The intention four years ago was to serve folks with special needs, but it turned into a ministry that involves everyone in an inclusive environment. That’s the short version of how Palma Ceia United Methodist Church in Tampa created the iMatter program, which includes worship, Capernaum Club—a young life ministry at the church—Engage and an on-site Sensory Room.
|The Sensory Room, opened in September 2014, is said to offer a unique sense of security to those whose constant caregiving leaves little time or opportunity for spiritual renewal.|
Member Eileen Hafer had the idea to launch a program welcoming special needs individuals and their families by offering them space and time to worship and friends to engage them in fun-filled activities.
The Sensory Room is now considered a special piece of real estate at the church. The room opened in September 2014, offering a space with special lighting, soft music, touchable objects and calming images. Four years later, it’s still going strong.
“This is a vibrant ministry which is always growing,” said Hafer, executive director of special needs programs at the 600-member congregation. “We don’t think of it as a program for people with disabilities. It is a multi-ability community that embraces everyone. We celebrate various abilities in all of us.”
Hafer’s extensive experience in special education has played a big role in the ministry. Entire families show up to participate, some with those they provide care for and some to lead various activities that include physical and spiritual exercise.
“We did not foresee the family aspect of this program,” Hafer said.
iMatter is part of the church, but this ministry is non-denominational. Not only are people welcomed to take advantage of the program, they are also asked to serve in the life of the church, as evidenced by a 26-year-old autistic man who is the cross bearer for an 11 a.m. worship service.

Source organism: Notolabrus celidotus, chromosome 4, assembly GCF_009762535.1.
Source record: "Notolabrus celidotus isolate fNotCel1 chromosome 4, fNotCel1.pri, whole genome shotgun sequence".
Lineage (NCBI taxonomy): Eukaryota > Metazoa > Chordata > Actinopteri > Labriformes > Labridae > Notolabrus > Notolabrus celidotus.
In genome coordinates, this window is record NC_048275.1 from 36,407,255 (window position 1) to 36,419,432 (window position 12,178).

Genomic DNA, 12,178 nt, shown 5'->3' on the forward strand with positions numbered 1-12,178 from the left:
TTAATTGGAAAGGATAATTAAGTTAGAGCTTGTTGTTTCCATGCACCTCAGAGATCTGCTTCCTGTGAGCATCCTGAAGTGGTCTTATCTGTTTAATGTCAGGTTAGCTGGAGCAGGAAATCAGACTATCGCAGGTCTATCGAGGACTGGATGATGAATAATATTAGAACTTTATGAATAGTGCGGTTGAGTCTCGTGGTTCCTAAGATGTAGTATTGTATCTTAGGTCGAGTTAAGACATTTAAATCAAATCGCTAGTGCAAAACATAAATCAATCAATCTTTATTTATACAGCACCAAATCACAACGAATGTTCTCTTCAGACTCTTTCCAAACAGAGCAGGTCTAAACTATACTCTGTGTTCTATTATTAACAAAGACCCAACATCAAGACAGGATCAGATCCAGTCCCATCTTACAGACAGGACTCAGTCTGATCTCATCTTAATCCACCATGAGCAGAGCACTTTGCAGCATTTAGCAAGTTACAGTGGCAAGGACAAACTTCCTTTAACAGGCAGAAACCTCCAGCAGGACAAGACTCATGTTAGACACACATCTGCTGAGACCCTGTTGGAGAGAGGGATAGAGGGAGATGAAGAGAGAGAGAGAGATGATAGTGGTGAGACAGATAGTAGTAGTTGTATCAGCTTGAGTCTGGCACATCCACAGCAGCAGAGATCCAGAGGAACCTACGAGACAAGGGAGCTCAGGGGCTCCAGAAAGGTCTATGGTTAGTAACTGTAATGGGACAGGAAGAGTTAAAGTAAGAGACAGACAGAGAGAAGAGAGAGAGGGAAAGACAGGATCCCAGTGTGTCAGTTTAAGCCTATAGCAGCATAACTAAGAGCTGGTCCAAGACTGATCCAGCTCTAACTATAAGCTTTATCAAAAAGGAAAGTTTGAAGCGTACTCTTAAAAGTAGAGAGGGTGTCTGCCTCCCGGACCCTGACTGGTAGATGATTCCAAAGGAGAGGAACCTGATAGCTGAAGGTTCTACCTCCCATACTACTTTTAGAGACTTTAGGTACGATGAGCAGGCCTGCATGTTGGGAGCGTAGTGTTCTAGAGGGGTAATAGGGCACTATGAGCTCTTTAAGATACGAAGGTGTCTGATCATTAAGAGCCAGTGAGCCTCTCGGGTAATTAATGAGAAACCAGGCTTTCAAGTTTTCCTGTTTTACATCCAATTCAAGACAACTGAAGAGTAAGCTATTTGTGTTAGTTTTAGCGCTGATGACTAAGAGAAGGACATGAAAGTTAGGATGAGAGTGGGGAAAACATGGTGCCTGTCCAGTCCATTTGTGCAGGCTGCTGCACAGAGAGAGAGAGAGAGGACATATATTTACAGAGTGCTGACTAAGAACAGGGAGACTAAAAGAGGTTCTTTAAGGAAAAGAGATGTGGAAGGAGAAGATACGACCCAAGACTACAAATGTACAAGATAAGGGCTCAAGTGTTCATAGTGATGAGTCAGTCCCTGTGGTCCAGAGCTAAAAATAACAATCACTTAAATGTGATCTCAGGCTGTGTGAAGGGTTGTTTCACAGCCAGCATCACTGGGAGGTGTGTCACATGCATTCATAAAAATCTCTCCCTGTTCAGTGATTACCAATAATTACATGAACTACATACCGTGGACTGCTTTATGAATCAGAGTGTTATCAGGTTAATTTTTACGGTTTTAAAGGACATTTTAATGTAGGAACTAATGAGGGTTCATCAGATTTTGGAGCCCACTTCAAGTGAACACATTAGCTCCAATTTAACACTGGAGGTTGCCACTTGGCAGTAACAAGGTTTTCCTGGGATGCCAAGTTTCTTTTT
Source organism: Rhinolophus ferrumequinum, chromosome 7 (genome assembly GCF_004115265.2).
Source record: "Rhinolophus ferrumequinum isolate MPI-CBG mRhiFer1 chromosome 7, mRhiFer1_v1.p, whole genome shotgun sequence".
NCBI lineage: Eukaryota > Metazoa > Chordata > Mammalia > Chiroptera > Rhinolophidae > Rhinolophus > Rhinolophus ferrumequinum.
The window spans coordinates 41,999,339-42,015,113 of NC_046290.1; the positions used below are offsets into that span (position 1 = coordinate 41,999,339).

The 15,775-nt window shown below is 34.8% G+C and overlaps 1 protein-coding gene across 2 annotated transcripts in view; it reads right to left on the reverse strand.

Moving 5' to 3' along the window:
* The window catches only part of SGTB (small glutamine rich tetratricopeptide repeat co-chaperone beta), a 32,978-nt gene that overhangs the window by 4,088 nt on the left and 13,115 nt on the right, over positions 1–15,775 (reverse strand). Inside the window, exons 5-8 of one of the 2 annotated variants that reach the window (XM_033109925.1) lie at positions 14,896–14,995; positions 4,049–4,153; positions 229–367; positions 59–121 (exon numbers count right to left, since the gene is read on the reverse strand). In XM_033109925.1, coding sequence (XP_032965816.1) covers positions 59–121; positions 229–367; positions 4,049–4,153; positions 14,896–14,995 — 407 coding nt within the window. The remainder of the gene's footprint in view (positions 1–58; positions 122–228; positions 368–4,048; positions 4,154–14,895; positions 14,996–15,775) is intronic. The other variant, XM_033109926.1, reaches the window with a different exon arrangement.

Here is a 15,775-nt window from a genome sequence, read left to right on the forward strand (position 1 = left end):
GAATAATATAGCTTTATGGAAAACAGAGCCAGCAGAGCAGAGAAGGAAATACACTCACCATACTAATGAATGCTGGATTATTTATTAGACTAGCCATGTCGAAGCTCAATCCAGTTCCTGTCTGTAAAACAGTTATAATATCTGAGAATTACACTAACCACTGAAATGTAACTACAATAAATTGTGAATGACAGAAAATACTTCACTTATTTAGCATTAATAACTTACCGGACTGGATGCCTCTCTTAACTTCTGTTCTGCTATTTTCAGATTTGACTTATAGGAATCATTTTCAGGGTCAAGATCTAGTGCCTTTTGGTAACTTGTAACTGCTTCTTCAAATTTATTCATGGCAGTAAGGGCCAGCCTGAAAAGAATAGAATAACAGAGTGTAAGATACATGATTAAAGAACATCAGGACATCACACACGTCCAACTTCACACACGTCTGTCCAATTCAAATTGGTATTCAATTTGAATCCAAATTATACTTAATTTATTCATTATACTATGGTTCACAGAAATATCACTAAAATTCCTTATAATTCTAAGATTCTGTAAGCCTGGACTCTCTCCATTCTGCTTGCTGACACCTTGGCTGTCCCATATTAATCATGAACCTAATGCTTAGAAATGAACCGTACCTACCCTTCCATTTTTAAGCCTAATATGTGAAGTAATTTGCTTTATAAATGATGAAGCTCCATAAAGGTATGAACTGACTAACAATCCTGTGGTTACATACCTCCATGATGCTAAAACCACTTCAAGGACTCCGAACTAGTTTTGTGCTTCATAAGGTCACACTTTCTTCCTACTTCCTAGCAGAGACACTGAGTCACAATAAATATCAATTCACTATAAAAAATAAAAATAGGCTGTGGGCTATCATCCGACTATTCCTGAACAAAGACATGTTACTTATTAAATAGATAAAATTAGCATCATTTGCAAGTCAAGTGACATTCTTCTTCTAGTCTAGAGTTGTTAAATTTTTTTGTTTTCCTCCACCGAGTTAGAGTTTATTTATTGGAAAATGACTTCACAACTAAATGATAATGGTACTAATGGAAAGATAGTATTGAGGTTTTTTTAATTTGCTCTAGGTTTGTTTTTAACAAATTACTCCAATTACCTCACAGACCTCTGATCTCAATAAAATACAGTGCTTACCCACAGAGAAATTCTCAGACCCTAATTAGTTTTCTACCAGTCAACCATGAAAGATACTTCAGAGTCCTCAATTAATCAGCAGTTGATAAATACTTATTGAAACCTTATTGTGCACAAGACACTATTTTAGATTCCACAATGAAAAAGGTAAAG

Hafer reported that at the last Special Needs Sunday in October, all three services ran over their scheduled time with an overflowing of emotion and celebration.
Another piece of the ministry is a date night, held several times a year, which offers a break for caregivers and a fun-time Friday night at the church for special needs children and young adults, ages 4 to 22. Peer buddies, who provide friend support, stage the activities for the group. Engage—the name of the ministry—started with seven participants and averages about 72 now. At a ratio of about 60 percent supporters and 40 percent special needs guests, there’s clearly a common ground for those who attend.
Likewise, peer buddies provide fellowship and care during the 9:40 Sunday contemporary worship service, so parents and caregivers can attend. “Jesus wants us to treat everyone with love, so we eliminate the obstacles. People feel welcomed. It’s rare that someone who visits doesn’t return,” Hafer added.
Palma Ceia also hosts Capernaum, which brings young people ages 14 to 22 who have mental and physical disabilities together to have fun and participate in activities that build self-esteem. They meet once a month at the church.
The Sensory Room offers a unique sense of security to those whose constant caregiving leaves little time or opportunity for spiritual renewal.
Hafer said that this past Christmas, a couple came in for the Christmas Eve service with their 4-year-old daughter who has special needs. The couple had not attended worship in months, but are said to hope for a miracle at Christmas each year. This year, after introducing her to the Sensory Room, she was happy to stay there while they went to the service, and then she didn’t want to leave, Hafer said.
Hafer and others at the iMatter ministry would likely agree: It’s the kind of story that often proves that Jesus’ unconditional love includes everyone.
--Anne Dukes is a freelance writer based in Atlanta.
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